The religious statuary is all unfinished. For example, some of them have been sculpted in what looks to be clay. However, something seemed to happen to halt the installation process. Then, over the course of time — and due to heat — the statuary began to form wide cracks. This has lead to a seemingly unearthly, somewhat otherworldly look.
This has lead to some wear-and-tear issues that leads to somewhat creepy-looking damage — like a jawless demon.
These are just but a few of the statues. A majority of what can be seen has been crafted from wood. These are the statues that normally wouldn’t be painted. Rather, they would be plated in gold or otherwise gold-colored.
However, some of them also have their own issues that has caused damage. Like the clay statues, cracks have developed.
These are not simple fissures, but cracks wide enough you can see through.
Some of these “cracks” are necessary. Not all of the pieces were carved from a singular piece of wood. Some parts were made sparately and then jigsaw-puzzled together. Take a close look at the above photo, and you will see that. Even if the statues were not damaged, the natural, unfinished look of the wood adds other elements I have not seen at other temples.
In each of these statues, you can see the striped grains in the wood. You can also see the some of the circular knots. It’s just two more things that adds intricacy of something that already has intricate detail and weather damage.
So, what exactly happened here?
This place is open to the public. It looks like it is being used as a local place of worship. I am just assuming, but I am basing the deduction off of the places to kneel, the sound system, and a few other things. There is a poster by the door of the main hall. From what I can piece together using Baidu Translate on my phone, the funding for Xiushan Temple seemed to have fallen short. Some of the signage seems to solicit donations.
Either way, visiting this place is a profoundly unique experience. It’s in northern Xinbei — on the way to the industrial ports alongside Changzhou’s portion of the Yangtze River. One can take a bus out this area; the 27 and 40 come to mind, but it also involves getting off and traveling down a narrow, but paved, country road. While it is open, there still seems to be active construction with workers. In that regard, it will be interesting to return here in the future to see what eventually changes. While I do hope the people running these temples can find a way to keep their statues from crumbling, part of me hopes they find a way to keep this the one-of-a-kind place that it currently is.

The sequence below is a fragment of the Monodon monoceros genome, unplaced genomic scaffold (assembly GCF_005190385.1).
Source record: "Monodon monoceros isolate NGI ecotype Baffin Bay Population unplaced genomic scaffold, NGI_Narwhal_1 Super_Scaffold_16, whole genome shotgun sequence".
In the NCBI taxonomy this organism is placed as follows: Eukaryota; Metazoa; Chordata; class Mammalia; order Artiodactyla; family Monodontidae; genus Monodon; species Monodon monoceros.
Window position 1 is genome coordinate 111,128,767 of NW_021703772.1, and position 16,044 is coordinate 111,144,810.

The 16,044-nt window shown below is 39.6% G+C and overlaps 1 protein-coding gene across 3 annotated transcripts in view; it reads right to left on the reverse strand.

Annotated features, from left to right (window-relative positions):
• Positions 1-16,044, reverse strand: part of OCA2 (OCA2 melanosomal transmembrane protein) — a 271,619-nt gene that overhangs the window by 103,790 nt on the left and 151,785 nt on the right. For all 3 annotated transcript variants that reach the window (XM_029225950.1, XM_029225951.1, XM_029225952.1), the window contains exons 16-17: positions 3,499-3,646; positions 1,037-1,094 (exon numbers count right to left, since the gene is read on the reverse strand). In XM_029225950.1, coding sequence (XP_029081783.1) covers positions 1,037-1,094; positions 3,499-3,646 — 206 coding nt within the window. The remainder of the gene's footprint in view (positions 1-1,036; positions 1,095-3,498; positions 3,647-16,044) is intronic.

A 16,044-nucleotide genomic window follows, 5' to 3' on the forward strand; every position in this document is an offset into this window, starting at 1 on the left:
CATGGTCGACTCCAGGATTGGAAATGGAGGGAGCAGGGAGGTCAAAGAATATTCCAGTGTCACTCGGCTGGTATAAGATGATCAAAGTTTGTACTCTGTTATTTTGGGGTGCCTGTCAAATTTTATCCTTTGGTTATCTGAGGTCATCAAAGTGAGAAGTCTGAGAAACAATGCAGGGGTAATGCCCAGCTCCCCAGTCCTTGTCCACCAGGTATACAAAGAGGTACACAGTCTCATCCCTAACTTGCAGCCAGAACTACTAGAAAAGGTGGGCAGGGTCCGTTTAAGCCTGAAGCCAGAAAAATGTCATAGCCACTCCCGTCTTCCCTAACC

Meng Jiao 孟郊 clearly loved and cared for his mother. The above lines — taken from this translation of “A Traveler’s Song” — convey that as do the rest of the poem. For a large part of his life, he refused to take the imperial exams, but he eventually relented once he reached middle age. A civil service job, he reasoned, would allow him to financially support her as she grew older. This eventually led him to a ministerial position in Liyang — a city to the south that is part of Changzhou’s prefecture. There, he dithered around among streams and forests while composing poems.
“A Traveler’s Song” (遊子吟) was one of those poems he wrote while living in Liyang. It’s a short bit of a verse. It speaks of a son about to set off to travel, and his mom is sewing his clothing for him before he leaves. The poem doesn’t mention where the son is going or how long he will be gone. It’s just the departure is impending, and that both the son and the mother will miss each other.
Generality can be a blessing and a curse in poetry. It largely depends on the linguistic skill of the poet in conveying emotion. This poem, in the variety of English language translations I have read, uses generality and vagueness rather well. It gives a reader just enough information while allowing them to read their own life into the lines.
For example, Meng Jiao’s poem remind me of my own mom. While I was in college in West Virginia, my parents still lived overseas — The Netherlands for a year, and then the UK until my father retired from the US Department of Defense. I came to visit for a few weeks every Christmas and New Years. Eventually, I would have to get back on the airplane and fly across the Atlantic. I wouldn’t see them again until summer, when they would come to the US to see my brother, sister, and myself. There was always talk of time and distance every time my Mom and I parted ways. Of course, plenty of other readers around China and the rest of the world have had no problem understanding this poem. It is one of Meng Jiao’s most famous works.
It is always interesting to see how a famous piece of literature transcends written text and takes on a life out in the world. “A Traveler’s Tale” is actually part of the decorative lanterns at Dinosaur Park in Xinbei. A large chunk of the colorful art on display have more generalized holiday themes. However, there is a portion close to Hehai Road that recreates Changzhou history.
I found this recently because a friend and I went on a stroll specifically to look at the lanterns and laugh at their gaudy silliness. We both sort of stopped and lingered at the Meng Jiao display, because, well, part of it looked a little creepy.